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When I left school I 'lived in' on a farm near the South Yorks/North Lincs border. They killed two pigs a year for the house and they were fed on anything that didn't have to be bought. No freezers in those days, stone slabs in a cellar underground did the job. After pig killing the task was to eat as much of it as you could in the shortest time before it went off. Hams were cured and so were sides of bacon.Unbelievable pork pies and amazing sausages. The bacon however consisted of mostly fat with a thin line of lean meat that looked as if it had been drawn with a felt tip pen. It was OK when well cooked and hot but I never did get used to it cold for breakfast. Character forming.

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19 hours ago, 243deer said:

As part of our days shooting a friend and I like to stop for a cup of tea and a bacon roll. As we poured away ever more white watery cccp whilst starting to cook using shop bought it was time to make our own dry cure bacon.

I found this recipe for exact salt amount and it turns out really well, it is also easy and requires no special equipment so here goes

1.7kg loin of pork

2.5% / 42.5g smoked Malden Sea salt - gives a hint of smoke but not overbearing

1% / 17g Demerra sugar  - stops it drying out too much

0.25% / 4.25g pink salt - this is technically poisonous so needs to be pretty accurate

Lots of black pepper and any other dry flavourings you fancy adding - sure folk will be along with their favourites

Mix together then rub in cure

Vac pac or place in a ziplock with most of the air excluded

Place in fridge and turn every day for 7 days

Wash off and place back in fridge for a day to dry off

Slice, pack and freeze, makes 8 packs of 6 thick cut slices, enjoy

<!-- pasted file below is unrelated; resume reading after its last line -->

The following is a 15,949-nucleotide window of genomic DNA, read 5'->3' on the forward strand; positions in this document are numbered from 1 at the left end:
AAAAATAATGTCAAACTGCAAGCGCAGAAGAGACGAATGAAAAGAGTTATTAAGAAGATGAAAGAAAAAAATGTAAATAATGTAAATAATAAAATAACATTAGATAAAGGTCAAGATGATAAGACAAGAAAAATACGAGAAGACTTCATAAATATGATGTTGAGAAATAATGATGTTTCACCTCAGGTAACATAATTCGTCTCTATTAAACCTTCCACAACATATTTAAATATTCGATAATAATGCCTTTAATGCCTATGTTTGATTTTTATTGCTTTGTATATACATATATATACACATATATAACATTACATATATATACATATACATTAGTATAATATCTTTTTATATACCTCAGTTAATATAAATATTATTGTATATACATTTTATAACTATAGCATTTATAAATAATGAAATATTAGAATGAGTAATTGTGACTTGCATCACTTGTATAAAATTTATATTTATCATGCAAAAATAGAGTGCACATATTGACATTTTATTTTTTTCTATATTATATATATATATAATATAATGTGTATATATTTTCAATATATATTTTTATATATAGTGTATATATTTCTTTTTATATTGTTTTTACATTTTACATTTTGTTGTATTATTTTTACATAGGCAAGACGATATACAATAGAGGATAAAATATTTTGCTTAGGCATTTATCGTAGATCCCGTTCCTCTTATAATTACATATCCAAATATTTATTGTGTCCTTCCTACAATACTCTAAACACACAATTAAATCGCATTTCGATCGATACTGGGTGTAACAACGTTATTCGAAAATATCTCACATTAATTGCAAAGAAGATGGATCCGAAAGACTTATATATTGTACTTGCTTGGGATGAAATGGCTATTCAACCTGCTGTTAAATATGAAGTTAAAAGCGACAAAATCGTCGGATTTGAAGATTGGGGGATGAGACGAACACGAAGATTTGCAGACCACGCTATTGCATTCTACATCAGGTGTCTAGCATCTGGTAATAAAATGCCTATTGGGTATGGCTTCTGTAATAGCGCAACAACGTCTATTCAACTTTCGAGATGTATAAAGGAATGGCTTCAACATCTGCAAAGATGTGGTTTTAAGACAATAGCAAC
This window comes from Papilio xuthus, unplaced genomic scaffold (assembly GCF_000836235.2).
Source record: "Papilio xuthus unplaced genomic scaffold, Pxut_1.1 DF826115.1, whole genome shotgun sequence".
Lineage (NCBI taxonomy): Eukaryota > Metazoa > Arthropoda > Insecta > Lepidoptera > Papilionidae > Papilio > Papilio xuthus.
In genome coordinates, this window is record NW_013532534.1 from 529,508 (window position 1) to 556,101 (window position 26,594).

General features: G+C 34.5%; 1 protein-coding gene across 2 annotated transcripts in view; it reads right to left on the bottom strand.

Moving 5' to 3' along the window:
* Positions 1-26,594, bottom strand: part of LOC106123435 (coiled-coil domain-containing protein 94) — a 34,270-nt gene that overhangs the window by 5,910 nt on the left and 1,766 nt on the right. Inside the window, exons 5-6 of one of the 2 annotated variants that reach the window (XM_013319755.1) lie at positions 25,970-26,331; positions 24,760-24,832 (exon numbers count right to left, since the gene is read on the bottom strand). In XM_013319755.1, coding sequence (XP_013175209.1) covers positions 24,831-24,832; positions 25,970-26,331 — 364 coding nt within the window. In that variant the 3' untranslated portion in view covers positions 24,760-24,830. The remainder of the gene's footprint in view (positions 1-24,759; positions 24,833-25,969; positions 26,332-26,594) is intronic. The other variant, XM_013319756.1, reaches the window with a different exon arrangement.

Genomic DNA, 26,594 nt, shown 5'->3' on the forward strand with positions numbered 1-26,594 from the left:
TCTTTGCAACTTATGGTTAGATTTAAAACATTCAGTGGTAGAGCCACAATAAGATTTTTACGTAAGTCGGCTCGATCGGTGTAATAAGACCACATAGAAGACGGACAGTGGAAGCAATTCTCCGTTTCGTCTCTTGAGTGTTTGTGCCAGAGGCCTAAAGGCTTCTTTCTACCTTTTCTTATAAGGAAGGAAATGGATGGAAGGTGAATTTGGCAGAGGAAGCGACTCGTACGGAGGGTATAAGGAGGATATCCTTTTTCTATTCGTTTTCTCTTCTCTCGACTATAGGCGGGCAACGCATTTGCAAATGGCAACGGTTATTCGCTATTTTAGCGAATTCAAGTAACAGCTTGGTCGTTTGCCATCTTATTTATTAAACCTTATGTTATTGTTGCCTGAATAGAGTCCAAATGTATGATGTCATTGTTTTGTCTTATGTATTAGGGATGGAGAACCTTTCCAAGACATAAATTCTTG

Your bacon looks superb - I bet it tastes even better,  

if you make a batch of cure up for say 10kg of meat at your ratios (250g salt, 100g sugar & 25g Cure#1) you can keep it in a jar and then use it at a ration of 37.5g cure per kilo of pork to save mixing it up individually every time.

I love the idea of using smoked salt - I bet that adds a really nice flavour to it...well done sir!

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18 hours ago, mgsontour said:

I assume you started with a quality lump of pork or was it cheap and cheerful from a supermarket? Cheers

I have started with cheap and cheerful this first go as that lump cost me 7 quid and I did not want to ruin good meat. 

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3 hours ago, Jonty said:

I love the idea of using smoked salt - I bet that adds a really nice flavour to it

I was originally looking for liquid smoke when searching and fortunately someone that knows how key words work on Google had linked to the Malvern smoked. I like Malvern salt anyway, it is lovely for making trout gravlax. It is quite a subtle flavour compared with shop bought but this allows you to taste the meat.

Have been meaning to make a smoker as I would like to try different smoking times - will add to the project list as I have a few on the go at the moment awaiting funds.

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22 hours ago, Lloyd90 said:

I tend to buy Aldi specially selected dry cured bacon, don’t get all the water coming off like on the cheaper stuff. 

I will try some next time we go as a comparison but our nearest Aldi and Lidl mean a 30 mile round trip so we do not go that often. 

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6 minutes ago, 243deer said:

I was originally looking for liquid smoke when searching and fortunately someone that knows how key words work on Google had linked to the Malvern smoked. I like Malvern salt anyway, it is lovely for making trout gravlax. It is quite a subtle flavour compared with shop bought but this allows you to taste the meat.

Have been meaning to make a smoker as I would like to try different smoking times - will add to the project list as I have a few on the go at the moment awaiting funds.

If you are looking at making a cold smoker for your bacon etc, I can thoroughly recommend the pro-q cold smoke generator, It's an absolutely fantastic little gadget.  All you need is a box or cabinet to contain the smoke, I have a specific cabinet, but you can even use a cardboard box or an old kitchen cupboard - just needs a couple of holes to let smoke to escape to avid acrid flavours.

Cold Smoke Generator

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4 hours ago, Jonty said: